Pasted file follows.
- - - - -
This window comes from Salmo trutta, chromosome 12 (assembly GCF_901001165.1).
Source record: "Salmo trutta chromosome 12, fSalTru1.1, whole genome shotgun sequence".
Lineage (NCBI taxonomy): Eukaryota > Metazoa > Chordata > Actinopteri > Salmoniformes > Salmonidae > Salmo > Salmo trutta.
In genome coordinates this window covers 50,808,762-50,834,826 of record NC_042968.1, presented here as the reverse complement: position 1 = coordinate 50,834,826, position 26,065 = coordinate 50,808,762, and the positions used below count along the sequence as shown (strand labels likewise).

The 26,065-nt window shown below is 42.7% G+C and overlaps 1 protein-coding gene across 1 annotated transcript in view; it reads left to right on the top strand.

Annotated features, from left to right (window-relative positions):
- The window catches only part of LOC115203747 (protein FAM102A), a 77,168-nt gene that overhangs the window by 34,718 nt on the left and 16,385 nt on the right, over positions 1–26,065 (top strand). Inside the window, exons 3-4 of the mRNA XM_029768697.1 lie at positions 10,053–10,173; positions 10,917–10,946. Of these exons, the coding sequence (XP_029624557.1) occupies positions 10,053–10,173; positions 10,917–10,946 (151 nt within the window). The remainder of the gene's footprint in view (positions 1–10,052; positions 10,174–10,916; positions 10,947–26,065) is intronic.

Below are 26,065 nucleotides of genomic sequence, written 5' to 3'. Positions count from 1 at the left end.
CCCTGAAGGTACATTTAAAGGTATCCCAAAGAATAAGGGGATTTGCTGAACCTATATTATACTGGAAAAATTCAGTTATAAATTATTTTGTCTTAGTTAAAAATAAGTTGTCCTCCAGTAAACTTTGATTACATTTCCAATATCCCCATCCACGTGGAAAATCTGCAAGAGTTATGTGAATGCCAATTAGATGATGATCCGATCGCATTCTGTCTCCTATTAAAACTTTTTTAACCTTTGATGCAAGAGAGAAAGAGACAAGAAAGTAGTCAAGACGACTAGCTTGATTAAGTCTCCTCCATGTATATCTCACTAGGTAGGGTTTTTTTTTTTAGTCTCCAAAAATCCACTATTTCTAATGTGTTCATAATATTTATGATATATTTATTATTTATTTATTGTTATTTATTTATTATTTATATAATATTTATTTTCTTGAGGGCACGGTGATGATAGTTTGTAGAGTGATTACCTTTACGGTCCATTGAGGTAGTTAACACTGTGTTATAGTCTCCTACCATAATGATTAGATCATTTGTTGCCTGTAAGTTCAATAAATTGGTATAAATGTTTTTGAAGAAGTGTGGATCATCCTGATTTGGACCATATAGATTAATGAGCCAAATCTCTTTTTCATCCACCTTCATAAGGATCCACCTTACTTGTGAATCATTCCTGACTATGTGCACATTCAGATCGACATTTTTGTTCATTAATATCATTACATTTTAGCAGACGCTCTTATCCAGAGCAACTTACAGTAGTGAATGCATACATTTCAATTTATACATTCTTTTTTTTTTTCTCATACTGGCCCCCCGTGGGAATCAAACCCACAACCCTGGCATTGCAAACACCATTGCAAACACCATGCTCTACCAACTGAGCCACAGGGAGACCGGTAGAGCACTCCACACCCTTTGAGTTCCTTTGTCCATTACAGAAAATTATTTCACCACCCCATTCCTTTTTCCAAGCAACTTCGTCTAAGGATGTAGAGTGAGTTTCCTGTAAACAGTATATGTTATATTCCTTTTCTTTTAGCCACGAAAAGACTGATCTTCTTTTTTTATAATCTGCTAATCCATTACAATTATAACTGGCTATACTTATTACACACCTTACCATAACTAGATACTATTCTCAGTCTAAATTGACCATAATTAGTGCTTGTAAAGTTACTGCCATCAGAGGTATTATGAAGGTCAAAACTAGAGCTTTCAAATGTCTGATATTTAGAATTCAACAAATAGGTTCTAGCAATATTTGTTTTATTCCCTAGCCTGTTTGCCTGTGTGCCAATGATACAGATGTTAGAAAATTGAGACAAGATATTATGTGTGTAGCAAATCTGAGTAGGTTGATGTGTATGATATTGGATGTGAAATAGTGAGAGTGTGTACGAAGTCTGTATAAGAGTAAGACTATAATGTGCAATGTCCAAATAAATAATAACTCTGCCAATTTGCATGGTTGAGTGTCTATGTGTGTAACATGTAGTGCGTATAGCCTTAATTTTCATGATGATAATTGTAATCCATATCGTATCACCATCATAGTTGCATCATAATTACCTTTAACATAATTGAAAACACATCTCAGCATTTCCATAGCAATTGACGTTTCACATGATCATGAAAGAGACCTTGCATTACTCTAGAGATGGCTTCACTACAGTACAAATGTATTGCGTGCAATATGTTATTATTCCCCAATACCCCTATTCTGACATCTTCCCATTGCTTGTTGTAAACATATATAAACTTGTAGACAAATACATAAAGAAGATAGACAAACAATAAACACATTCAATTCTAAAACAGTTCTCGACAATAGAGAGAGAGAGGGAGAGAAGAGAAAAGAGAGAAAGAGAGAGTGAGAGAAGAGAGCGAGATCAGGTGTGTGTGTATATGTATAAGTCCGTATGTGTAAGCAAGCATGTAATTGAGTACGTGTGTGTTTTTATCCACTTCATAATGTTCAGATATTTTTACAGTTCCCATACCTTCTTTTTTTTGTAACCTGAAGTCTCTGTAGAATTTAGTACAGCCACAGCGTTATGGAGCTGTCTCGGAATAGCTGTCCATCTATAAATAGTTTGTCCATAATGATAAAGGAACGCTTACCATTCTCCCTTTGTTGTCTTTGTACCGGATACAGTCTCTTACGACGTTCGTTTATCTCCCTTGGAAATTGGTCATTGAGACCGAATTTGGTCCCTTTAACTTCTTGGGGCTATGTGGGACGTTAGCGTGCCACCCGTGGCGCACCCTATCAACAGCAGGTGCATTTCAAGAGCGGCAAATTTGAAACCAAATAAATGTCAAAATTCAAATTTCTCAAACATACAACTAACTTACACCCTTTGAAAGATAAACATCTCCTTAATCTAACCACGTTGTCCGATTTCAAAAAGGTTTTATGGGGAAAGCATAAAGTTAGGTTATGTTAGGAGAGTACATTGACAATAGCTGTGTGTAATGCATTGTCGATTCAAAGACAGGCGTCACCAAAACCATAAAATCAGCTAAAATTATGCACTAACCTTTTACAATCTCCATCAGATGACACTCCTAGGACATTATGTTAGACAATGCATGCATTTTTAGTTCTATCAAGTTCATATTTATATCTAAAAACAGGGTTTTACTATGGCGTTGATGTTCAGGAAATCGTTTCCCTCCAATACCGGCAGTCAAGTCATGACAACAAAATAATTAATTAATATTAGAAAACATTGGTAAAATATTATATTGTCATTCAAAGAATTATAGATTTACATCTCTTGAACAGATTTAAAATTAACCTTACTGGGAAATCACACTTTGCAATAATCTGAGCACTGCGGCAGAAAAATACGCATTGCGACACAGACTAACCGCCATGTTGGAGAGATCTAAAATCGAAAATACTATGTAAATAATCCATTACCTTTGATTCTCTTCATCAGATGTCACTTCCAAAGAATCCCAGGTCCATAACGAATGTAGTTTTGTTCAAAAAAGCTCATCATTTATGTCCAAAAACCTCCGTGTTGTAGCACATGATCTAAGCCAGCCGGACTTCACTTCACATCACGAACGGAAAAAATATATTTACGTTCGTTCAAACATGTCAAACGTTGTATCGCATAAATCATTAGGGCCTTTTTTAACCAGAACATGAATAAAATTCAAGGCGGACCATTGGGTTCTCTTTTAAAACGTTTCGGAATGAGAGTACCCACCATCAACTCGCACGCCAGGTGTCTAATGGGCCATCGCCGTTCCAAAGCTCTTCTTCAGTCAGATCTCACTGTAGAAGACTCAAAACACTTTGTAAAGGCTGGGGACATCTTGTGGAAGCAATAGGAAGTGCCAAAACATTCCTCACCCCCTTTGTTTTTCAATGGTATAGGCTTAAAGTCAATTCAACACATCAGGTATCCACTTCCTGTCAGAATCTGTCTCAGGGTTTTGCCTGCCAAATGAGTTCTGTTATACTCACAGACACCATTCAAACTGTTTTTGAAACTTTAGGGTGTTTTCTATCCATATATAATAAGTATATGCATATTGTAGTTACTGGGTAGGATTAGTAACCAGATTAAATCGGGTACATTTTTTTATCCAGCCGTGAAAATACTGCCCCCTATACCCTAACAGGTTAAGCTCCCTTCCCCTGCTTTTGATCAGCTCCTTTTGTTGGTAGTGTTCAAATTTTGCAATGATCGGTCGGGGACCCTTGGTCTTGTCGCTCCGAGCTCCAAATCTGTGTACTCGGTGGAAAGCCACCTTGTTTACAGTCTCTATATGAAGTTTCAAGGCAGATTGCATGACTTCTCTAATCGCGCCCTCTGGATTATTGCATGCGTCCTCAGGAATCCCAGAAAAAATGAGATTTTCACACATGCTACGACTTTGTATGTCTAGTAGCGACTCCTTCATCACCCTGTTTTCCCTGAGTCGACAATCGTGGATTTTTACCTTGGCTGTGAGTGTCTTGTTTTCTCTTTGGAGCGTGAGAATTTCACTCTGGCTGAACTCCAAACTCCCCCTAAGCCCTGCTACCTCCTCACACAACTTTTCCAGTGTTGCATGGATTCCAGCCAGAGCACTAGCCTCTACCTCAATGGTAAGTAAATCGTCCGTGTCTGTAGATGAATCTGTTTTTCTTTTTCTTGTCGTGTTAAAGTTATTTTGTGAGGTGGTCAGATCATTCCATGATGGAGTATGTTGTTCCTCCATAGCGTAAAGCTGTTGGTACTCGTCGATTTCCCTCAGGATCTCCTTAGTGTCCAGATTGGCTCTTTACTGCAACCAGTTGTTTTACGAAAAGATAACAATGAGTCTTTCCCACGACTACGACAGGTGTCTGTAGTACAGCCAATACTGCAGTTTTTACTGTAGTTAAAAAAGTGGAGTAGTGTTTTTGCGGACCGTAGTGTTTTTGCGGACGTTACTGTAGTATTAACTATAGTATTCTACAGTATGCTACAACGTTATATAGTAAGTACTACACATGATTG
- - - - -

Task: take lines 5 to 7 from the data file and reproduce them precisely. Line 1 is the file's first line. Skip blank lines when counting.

The 26,065-nt window shown below is 42.7% G+C and overlaps 1 protein-coding gene across 1 annotated transcript in view; it reads left to right on the top strand.

Annotated features, from left to right (window-relative positions):
- The window catches only part of LOC115203747 (protein FAM102A), a 77,168-nt gene that overhangs the window by 34,718 nt on the left and 16,385 nt on the right, over positions 1–26,065 (top strand). Inside the window, exons 3-4 of the mRNA XM_029768697.1 lie at positions 10,053–10,173; positions 10,917–10,946. Of these exons, the coding sequence (XP_029624557.1) occupies positions 10,053–10,173; positions 10,917–10,946 (151 nt within the window). The remainder of the gene's footprint in view (positions 1–10,052; positions 10,174–10,916; positions 10,947–26,065) is intronic.